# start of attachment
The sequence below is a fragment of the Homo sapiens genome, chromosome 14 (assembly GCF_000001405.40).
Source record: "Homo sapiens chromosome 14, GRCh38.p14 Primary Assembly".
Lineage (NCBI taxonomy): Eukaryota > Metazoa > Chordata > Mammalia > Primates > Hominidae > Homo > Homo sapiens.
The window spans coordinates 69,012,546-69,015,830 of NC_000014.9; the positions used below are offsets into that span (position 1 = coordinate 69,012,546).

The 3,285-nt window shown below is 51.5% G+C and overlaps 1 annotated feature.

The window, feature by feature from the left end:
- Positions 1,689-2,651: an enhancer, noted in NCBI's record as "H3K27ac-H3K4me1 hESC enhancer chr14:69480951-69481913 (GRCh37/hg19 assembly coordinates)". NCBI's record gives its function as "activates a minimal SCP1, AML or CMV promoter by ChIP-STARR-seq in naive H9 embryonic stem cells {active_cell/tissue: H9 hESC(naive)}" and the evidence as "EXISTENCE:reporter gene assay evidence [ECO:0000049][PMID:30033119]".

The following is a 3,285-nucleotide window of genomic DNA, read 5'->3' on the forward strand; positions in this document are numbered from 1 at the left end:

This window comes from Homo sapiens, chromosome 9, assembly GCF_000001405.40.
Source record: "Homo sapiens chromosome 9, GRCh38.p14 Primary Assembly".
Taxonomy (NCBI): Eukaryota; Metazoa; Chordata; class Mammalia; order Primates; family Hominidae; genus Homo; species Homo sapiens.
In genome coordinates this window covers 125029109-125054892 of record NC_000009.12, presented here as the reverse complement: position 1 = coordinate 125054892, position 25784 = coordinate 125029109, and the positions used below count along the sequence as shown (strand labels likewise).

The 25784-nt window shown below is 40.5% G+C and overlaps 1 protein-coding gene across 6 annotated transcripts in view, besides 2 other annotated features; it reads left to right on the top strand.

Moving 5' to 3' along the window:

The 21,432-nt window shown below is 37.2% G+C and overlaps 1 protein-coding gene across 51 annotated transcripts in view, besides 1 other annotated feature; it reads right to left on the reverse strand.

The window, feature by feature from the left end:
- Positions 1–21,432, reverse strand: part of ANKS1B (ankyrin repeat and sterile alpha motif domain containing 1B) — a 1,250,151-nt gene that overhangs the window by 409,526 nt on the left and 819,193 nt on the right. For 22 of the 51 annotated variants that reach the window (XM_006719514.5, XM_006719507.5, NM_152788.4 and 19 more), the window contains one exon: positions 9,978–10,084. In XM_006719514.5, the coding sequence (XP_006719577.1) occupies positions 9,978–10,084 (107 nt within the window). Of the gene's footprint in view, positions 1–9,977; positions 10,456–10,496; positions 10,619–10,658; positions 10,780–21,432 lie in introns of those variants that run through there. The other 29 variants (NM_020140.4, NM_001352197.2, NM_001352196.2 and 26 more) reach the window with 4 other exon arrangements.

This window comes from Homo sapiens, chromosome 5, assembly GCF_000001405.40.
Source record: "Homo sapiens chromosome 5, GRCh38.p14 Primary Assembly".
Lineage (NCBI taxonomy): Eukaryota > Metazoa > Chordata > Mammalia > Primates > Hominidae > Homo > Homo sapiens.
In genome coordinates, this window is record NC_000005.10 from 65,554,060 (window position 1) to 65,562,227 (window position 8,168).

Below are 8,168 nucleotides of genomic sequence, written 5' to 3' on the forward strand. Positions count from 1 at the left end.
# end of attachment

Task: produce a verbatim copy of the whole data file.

The sequence below is a fragment of the Homo sapiens genome, chromosome 14 (assembly GCF_000001405.40).
Source record: "Homo sapiens chromosome 14, GRCh38.p14 Primary Assembly".
Lineage (NCBI taxonomy): Eukaryota > Metazoa > Chordata > Mammalia > Primates > Hominidae > Homo > Homo sapiens.
The window spans coordinates 69,012,546-69,015,830 of NC_000014.9; the positions used below are offsets into that span (position 1 = coordinate 69,012,546).

The 3,285-nt window shown below is 51.5% G+C and overlaps 1 annotated feature.

The window, feature by feature from the left end:
- Positions 1,689-2,651: an enhancer, noted in NCBI's record as "H3K27ac-H3K4me1 hESC enhancer chr14:69480951-69481913 (GRCh37/hg19 assembly coordinates)". NCBI's record gives its function as "activates a minimal SCP1, AML or CMV promoter by ChIP-STARR-seq in naive H9 embryonic stem cells {active_cell/tissue: H9 hESC(naive)}" and the evidence as "EXISTENCE:reporter gene assay evidence [ECO:0000049][PMID:30033119]".

The following is a 3,285-nucleotide window of genomic DNA, read 5'->3' on the forward strand; positions in this document are numbered from 1 at the left end:

This window comes from Homo sapiens, chromosome 9, assembly GCF_000001405.40.
Source record: "Homo sapiens chromosome 9, GRCh38.p14 Primary Assembly".
Taxonomy (NCBI): Eukaryota; Metazoa; Chordata; class Mammalia; order Primates; family Hominidae; genus Homo; species Homo sapiens.
In genome coordinates this window covers 125029109-125054892 of record NC_000009.12, presented here as the reverse complement: position 1 = coordinate 125054892, position 25784 = coordinate 125029109, and the positions used below count along the sequence as shown (strand labels likewise).

The 25784-nt window shown below is 40.5% G+C and overlaps 1 protein-coding gene across 6 annotated transcripts in view, besides 2 other annotated features; it reads left to right on the top strand.

Moving 5' to 3' along the window:

The 21,432-nt window shown below is 37.2% G+C and overlaps 1 protein-coding gene across 51 annotated transcripts in view, besides 1 other annotated feature; it reads right to left on the reverse strand.

The window, feature by feature from the left end:
- Positions 1–21,432, reverse strand: part of ANKS1B (ankyrin repeat and sterile alpha motif domain containing 1B) — a 1,250,151-nt gene that overhangs the window by 409,526 nt on the left and 819,193 nt on the right. For 22 of the 51 annotated variants that reach the window (XM_006719514.5, XM_006719507.5, NM_152788.4 and 19 more), the window contains one exon: positions 9,978–10,084. In XM_006719514.5, the coding sequence (XP_006719577.1) occupies positions 9,978–10,084 (107 nt within the window). Of the gene's footprint in view, positions 1–9,977; positions 10,456–10,496; positions 10,619–10,658; positions 10,780–21,432 lie in introns of those variants that run through there. The other 29 variants (NM_020140.4, NM_001352197.2, NM_001352196.2 and 26 more) reach the window with 4 other exon arrangements.

This window comes from Homo sapiens, chromosome 5, assembly GCF_000001405.40.
Source record: "Homo sapiens chromosome 5, GRCh38.p14 Primary Assembly".
Lineage (NCBI taxonomy): Eukaryota > Metazoa > Chordata > Mammalia > Primates > Hominidae > Homo > Homo sapiens.
In genome coordinates, this window is record NC_000005.10 from 65,554,060 (window position 1) to 65,562,227 (window position 8,168).

Below are 8,168 nucleotides of genomic sequence, written 5' to 3' on the forward strand. Positions count from 1 at the left end.